I've considered myself to be an agile developer (albeit of the pragmatic/lazy style) since the very early days of XP and through the course of my career have had the opportunity to experiment with most of the practises and methodologies in various 'flavours', but it wasn't until I joined exoftware at the start of this year that I truly appreciated what agile truly means.

"Agile" as a term has been niggling at me for years, because it has no clear defining definition, leading to abuse where everyone can, and often does, claim to be "Agile".  Similarly, methodologies are extremely quick to jump on the bandwagon and claim to be agile (this is a topic for a future rant).

It is even more frustrating when there are so many purists out there advocating methodologies under the banner of agile.  I'm sorry, but this just  doesn't cut the mustard, if you're doing pure XP, you're an XP shop, but that doesn't necessarily follow that you're agile.  Yes, the technical practise may be extremely good, but that doesn't mean the process is...

In just a few months at exoftware I have been fortunate enough to witness how a truly agile team doesn't follow any particular methodology, but continually improves their own processes, borrowing practises and techniques from any methodology.  This sits extremely comfortably with me and confirms my beliefs of what agile is (mainly gleaned from Alistair Cockburn).  But the surprise wasn't that agile should be pragmatic in it's application, but that in order to improve your agile process the best techniques and practises are themselves agile.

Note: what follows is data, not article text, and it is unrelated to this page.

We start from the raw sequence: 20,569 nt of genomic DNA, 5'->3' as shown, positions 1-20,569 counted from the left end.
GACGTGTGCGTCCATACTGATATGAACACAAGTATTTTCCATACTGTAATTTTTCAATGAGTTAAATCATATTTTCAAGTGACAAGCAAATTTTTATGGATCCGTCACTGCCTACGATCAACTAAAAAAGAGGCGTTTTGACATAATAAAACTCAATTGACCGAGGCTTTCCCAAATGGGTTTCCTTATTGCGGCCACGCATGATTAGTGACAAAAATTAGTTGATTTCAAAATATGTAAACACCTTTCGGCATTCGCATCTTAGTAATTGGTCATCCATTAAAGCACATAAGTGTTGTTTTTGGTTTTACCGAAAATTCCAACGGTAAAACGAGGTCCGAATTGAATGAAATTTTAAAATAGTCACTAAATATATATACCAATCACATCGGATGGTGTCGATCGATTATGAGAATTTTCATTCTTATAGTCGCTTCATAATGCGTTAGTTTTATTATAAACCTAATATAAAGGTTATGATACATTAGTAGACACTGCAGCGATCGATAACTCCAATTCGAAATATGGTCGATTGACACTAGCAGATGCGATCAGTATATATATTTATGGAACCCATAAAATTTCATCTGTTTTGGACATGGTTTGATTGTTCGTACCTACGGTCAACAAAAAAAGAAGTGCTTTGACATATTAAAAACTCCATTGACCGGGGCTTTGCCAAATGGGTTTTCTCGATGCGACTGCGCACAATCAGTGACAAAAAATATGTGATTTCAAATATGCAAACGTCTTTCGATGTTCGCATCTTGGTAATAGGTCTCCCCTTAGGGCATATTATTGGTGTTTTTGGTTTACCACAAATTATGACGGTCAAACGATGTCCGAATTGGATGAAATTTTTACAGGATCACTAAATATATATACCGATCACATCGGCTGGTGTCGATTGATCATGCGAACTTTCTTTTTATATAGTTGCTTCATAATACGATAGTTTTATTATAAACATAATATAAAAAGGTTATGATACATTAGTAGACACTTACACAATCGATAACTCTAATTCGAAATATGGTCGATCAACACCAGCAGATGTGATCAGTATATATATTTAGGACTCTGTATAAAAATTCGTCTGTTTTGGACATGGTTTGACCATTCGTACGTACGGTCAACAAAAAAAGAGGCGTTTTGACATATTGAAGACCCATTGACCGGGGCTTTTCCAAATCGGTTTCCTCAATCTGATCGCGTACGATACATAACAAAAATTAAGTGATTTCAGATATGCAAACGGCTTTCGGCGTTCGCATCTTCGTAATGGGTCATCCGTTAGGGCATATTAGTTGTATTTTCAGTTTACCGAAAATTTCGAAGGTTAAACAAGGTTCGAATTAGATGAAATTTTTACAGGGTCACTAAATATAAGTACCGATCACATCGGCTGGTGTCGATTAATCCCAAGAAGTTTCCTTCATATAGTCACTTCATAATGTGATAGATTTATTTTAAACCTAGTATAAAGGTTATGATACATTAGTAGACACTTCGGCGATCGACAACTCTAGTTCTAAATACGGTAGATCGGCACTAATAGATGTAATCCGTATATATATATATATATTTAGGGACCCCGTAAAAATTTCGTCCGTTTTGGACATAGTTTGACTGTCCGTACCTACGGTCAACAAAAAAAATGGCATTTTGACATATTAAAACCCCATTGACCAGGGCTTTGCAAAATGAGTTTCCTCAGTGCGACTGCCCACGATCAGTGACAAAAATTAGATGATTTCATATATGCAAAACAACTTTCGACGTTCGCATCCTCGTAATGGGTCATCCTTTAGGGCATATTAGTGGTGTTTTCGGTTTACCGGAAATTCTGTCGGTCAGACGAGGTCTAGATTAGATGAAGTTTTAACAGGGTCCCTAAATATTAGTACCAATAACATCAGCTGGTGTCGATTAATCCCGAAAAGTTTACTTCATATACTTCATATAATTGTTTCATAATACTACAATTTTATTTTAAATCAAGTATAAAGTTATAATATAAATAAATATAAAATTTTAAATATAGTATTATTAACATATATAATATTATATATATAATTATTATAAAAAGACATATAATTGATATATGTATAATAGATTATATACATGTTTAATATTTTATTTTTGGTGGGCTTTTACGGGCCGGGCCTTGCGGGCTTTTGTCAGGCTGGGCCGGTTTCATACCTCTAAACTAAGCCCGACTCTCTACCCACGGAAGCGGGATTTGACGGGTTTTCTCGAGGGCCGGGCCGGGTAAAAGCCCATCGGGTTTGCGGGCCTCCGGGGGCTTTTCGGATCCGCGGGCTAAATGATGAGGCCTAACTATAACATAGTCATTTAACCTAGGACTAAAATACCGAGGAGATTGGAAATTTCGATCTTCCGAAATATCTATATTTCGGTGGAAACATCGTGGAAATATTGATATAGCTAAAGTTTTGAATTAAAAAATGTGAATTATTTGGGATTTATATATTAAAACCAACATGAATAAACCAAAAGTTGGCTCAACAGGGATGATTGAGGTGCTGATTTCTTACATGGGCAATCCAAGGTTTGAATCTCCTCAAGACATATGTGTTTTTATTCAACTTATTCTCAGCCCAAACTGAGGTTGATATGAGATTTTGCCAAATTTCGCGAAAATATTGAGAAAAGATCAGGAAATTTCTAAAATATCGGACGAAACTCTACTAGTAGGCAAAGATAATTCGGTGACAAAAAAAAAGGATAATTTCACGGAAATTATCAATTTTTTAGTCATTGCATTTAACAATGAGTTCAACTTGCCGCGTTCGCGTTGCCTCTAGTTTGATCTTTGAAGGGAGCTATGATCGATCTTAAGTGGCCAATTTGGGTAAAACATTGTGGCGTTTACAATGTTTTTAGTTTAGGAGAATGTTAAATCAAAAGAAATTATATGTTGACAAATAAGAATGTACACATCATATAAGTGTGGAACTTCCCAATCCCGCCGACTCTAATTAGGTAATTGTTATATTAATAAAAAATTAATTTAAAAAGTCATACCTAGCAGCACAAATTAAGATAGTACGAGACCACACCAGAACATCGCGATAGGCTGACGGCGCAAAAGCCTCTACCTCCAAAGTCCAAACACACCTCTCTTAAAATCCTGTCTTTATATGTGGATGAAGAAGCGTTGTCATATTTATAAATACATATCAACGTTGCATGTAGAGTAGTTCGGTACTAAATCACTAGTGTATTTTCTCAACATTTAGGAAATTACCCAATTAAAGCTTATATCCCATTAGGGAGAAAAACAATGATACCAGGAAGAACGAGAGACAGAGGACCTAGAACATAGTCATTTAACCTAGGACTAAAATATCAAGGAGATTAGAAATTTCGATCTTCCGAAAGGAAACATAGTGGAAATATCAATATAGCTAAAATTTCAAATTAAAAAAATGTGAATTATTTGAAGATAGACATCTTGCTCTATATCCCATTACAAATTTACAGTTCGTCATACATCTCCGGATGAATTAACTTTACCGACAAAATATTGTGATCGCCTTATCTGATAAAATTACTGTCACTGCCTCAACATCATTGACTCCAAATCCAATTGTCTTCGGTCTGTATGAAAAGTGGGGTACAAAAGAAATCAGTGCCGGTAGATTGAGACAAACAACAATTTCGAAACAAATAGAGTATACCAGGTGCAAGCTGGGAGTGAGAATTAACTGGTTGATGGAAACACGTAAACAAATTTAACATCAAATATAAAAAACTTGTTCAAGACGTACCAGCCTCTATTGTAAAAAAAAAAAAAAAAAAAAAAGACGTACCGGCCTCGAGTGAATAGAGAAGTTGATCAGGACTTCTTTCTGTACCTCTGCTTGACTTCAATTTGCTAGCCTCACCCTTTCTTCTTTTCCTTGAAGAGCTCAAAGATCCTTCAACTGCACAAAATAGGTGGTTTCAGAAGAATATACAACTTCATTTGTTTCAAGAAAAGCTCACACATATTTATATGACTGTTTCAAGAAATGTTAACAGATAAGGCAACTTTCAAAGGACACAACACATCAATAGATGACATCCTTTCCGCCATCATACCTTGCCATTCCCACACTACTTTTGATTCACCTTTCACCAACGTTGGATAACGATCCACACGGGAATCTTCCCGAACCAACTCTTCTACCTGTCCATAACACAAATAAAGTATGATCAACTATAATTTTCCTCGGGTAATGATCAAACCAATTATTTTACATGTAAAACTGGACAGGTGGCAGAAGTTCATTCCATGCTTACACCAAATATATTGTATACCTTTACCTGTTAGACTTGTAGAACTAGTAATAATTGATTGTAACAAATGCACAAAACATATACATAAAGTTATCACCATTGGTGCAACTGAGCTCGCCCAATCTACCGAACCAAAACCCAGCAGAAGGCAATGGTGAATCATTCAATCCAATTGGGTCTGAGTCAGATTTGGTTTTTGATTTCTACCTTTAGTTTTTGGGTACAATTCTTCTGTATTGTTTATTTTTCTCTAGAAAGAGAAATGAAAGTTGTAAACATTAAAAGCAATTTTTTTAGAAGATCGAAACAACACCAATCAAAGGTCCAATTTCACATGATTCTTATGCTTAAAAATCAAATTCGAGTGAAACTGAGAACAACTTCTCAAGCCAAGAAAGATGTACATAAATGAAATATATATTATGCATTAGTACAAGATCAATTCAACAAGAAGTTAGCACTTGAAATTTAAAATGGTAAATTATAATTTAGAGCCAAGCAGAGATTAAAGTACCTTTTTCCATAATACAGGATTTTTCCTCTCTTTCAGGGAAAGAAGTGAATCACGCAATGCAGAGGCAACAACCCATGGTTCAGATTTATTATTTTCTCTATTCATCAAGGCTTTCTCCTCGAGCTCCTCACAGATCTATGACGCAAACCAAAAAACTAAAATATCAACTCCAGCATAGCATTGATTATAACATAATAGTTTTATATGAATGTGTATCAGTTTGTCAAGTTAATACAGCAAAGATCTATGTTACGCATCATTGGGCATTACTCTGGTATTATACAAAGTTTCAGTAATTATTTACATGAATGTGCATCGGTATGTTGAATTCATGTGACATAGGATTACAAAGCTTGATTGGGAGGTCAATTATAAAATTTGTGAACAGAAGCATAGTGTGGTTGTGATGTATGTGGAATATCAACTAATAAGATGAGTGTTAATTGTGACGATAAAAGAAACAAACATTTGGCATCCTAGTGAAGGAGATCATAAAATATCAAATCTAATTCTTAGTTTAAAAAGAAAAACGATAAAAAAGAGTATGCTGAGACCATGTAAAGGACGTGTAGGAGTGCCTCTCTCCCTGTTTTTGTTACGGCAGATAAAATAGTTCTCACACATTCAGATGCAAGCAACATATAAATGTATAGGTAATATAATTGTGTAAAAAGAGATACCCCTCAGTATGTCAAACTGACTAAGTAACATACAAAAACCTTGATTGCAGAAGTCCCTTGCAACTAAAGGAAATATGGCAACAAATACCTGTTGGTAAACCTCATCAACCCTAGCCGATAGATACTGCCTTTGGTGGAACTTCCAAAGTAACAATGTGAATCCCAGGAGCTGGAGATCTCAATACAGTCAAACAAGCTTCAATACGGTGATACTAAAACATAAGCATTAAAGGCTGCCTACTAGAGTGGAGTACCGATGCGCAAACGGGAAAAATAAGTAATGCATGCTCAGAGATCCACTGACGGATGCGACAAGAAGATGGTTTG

As an example of true agile, is there any real/substantial difference between an iteration, timebox or a sprint.  I'm going to be happy to call this whatever the customer wants provided we can both agree a clear definition of what it means.  And rather than get into the whole what does done mean, lets choose a term that means something in the customers context.  Purists will have you release to production at the end of every sprint, but this will simply never fly for many large organisations (would you really want your online banking application being updated every 2 weeks with new features that had not been rigorously tested).  Similarly, will I get bogged down in ceremony about when to hold a retrospective, of course not, I'll use them whenever I feel there is an opportunity to learn or adapt.  I'll apply them not only to the deliverables, but also to the process being used to deliver.

The elitism inherent with many of the methodologies (and lets not forget the software craftmanship alliance) doesn't help with agile adoption, it just makes everyone else feel inferior...  Wouldn't it be great if the team that brought us the manifesto got back around the table and gave us something SMARTER (specific, measurable, acceptable, realistic, timeboxed, energising, rewarding) rather than a few open-ended, fluffy statements so clearly open to abuse...